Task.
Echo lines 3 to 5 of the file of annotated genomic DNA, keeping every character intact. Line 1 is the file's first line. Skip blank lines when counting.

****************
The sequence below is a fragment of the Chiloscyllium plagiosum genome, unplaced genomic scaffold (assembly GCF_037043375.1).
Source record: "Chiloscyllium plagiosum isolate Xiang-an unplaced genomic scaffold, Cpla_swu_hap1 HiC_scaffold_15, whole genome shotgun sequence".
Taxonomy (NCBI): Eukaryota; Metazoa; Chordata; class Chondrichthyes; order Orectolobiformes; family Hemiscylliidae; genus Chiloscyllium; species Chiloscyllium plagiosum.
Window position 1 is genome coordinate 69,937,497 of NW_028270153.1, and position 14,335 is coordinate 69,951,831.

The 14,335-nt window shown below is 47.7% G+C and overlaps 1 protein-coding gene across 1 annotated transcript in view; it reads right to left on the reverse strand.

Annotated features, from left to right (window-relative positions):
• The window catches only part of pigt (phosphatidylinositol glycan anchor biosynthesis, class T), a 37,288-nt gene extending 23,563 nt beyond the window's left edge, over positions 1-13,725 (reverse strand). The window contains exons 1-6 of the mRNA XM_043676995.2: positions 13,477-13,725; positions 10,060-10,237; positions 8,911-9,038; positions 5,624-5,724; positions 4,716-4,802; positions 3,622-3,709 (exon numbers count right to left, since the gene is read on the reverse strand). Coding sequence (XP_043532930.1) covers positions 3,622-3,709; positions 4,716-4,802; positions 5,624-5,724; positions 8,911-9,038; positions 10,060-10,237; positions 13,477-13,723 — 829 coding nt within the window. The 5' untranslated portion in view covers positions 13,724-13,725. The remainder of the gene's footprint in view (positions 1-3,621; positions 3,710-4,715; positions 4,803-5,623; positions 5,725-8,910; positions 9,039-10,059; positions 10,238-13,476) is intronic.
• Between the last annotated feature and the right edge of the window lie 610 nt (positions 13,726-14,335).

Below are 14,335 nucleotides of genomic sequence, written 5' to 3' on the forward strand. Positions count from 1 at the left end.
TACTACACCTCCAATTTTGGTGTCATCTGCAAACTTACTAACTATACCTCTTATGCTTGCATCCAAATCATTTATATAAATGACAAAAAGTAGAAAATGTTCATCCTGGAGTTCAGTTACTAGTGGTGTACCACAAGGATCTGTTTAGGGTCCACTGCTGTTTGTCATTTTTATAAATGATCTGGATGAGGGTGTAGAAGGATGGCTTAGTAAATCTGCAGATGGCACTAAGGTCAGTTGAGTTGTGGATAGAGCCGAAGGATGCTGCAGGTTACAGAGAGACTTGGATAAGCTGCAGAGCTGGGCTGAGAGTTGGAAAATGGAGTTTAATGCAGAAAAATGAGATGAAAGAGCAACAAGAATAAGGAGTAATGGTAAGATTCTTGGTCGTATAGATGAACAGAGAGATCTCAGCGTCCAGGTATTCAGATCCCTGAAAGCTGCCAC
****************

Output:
Taxonomy (NCBI): Eukaryota; Metazoa; Chordata; class Chondrichthyes; order Orectolobiformes; family Hemiscylliidae; genus Chiloscyllium; species Chiloscyllium plagiosum.
Window position 1 is genome coordinate 69,937,497 of NW_028270153.1, and position 14,335 is coordinate 69,951,831.

The 14,335-nt window shown below is 47.7% G+C and overlaps 1 protein-coding gene across 1 annotated transcript in view; it reads right to left on the reverse strand.